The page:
How to Protect Customer Information from Hackers

There are a lot of different ways hackers are able to get into anyone’s account. If someone uses a weak password, or the same password across different accounts, then they are just asking to be hacked. Using public Wi-Fi makes it very easy for a novice hacker to get into your system and obtain your information. When checking out an e-commerce store and creating an account, you become vulnerable to losing your credit card information if that site ever gets breached.

Consumers should always use different passwords that utilize a multitude of different characters and symbols, and should checkout as a guest on an online e-commerce store just to be safe.

This video from Cybereason shows just how easy it is for hackers to enter your system and gain access to your information.

When it comes to enterprises and big business, there are ways to protect their own information as well as their customers’. Similarly, enterprises can unintentionally allow hackers into their systems and breach personal information about their customers, including address, credit card information, and more.

A 2015 study done by Verizon on the Payment Card Industry Data Security Standard showed that 88% of businesses are failing to be compliant with credit card security protocols, up from 67% in 2009. The Verizon report also showed that 9,700 companies detected about 43 million security incidents in 2014, an annual growth rate of 66% since 2009.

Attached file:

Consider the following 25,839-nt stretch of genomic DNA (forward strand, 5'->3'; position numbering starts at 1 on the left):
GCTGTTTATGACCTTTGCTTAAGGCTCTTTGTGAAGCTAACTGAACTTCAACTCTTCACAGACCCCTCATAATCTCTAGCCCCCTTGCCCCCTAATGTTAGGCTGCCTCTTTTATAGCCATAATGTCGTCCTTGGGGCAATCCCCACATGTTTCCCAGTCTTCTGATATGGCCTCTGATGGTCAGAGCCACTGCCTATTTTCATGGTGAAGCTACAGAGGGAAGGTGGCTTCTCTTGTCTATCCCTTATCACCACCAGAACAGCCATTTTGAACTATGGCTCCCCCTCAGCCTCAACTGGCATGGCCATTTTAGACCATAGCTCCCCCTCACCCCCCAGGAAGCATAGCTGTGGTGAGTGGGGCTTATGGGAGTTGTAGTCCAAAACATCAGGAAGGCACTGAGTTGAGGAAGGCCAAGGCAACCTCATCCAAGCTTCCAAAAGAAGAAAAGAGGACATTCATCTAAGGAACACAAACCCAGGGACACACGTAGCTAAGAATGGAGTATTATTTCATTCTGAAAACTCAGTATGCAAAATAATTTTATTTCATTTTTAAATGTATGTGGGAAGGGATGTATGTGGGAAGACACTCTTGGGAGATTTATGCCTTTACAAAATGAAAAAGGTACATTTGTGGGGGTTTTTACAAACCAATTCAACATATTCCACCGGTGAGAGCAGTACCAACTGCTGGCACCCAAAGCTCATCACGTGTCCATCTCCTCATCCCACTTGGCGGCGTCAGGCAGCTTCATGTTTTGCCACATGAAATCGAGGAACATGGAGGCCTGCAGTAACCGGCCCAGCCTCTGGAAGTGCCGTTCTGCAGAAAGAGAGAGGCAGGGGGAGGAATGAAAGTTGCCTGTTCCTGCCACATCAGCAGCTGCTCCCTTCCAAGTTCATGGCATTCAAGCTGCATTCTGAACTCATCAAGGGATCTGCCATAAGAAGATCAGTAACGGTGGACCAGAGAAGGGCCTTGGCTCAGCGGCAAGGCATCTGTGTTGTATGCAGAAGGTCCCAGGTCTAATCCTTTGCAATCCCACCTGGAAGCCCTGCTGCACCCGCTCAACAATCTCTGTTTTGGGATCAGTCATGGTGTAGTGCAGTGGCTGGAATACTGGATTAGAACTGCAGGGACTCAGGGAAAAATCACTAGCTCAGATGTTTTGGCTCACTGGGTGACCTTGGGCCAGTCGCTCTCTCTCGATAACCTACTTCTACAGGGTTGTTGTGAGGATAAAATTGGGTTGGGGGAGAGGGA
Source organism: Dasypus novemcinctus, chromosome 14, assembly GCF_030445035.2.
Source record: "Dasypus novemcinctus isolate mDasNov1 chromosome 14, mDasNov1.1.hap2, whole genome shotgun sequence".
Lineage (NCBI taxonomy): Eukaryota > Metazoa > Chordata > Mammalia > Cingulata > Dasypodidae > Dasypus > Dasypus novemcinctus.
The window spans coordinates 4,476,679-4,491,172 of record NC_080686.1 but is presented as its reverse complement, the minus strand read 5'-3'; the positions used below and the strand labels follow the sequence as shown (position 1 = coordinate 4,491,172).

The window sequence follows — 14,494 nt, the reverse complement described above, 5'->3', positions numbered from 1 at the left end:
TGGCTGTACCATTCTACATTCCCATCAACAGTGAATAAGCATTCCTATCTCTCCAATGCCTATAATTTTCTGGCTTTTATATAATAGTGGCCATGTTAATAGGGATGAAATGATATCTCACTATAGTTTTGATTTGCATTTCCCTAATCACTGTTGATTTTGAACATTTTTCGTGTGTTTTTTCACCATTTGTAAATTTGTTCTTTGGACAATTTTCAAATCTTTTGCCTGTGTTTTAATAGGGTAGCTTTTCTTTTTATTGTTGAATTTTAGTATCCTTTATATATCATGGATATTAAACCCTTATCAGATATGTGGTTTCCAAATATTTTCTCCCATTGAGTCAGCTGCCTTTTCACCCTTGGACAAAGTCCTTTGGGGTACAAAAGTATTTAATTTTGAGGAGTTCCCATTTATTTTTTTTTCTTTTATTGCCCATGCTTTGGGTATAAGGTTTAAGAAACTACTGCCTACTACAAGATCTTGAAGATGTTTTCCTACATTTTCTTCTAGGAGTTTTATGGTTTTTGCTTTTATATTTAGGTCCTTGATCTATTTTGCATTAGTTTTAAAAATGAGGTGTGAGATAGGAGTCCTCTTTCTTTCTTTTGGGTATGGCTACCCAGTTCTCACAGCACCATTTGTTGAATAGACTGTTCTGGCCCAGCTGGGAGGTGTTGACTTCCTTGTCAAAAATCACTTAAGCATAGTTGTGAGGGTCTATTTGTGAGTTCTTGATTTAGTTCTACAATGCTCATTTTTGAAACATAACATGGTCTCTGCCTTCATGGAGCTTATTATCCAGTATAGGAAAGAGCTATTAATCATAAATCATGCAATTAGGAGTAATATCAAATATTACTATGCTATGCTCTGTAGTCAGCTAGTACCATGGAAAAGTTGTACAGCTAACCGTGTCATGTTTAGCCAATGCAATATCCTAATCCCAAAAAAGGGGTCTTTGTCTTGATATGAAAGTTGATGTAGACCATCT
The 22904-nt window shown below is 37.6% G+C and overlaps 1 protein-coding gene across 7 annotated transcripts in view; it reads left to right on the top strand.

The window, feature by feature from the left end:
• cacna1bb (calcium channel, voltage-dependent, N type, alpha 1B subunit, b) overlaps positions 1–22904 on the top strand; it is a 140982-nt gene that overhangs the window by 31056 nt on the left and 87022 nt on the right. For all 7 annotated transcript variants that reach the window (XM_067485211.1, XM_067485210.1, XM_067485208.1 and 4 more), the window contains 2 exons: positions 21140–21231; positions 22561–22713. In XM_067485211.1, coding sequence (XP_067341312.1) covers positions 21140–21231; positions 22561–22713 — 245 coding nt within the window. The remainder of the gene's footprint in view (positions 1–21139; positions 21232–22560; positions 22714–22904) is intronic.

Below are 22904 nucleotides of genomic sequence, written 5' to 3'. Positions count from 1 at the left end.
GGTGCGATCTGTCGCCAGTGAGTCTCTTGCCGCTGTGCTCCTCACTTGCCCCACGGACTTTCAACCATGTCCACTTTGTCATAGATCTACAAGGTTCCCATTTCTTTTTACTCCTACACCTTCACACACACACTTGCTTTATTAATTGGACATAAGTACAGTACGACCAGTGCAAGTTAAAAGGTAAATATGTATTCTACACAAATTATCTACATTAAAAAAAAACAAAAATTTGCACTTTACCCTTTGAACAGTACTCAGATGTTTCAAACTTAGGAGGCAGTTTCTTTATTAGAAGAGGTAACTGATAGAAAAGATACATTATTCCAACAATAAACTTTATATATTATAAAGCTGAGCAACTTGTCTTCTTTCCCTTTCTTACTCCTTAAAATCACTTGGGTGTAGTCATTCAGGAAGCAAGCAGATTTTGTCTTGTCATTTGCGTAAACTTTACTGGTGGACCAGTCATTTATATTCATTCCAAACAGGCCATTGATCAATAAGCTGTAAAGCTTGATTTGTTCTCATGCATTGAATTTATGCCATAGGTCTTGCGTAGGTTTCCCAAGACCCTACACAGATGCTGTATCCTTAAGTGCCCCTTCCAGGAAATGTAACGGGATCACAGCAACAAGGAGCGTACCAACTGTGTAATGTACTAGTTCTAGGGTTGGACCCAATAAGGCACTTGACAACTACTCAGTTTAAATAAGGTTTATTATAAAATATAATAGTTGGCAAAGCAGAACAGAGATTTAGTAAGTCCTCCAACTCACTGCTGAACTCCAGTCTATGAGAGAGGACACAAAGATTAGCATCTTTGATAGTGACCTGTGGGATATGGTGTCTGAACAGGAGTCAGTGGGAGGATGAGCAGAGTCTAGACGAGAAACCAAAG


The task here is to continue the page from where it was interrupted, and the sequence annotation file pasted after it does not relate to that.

Most enterprise companies still think their systems and customer information won’t be targeted. In a study by Experian and Ponemon Institute, 43% of organizations surveyed that were breached in the past two years, and prior to that they probably thought they would never get hit, either.

Meeting credit card compliances is just one of the factors for a secure online experience for your customers. Besides not meeting these compliances, companies are still doing quite a bit wrong to secure their customers from data breaches, which costs about $3.5 million on average per company.

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5 Enterprise Companies Mistakes with Customer Security

1. Not installing updates and patches to their website immediately

Hackers target sites that have not updated their servers and software, and it is very common that breached sites are found to be running old versions of their applications.

What to do: Keep systems up to date

Whether it’s a web server that hosts a WordPress or Joomla website, or a web app like Xcart or ZenCart, you should install patches and updates the same day they are released. Along with updating your applications, you should also update your firewalls and anti-virus and malware protection software on a routine basis to make sure you are up to date and safe from the newest hacks and viruses.

2. Revealing customer information in live chat or e-mail

Email, text, and live chats aren’t exactly the most secure, and can easily be hacked into. Chat logs and sessions can be used to find credential information about customers.

What to do: Never reveal sensitive information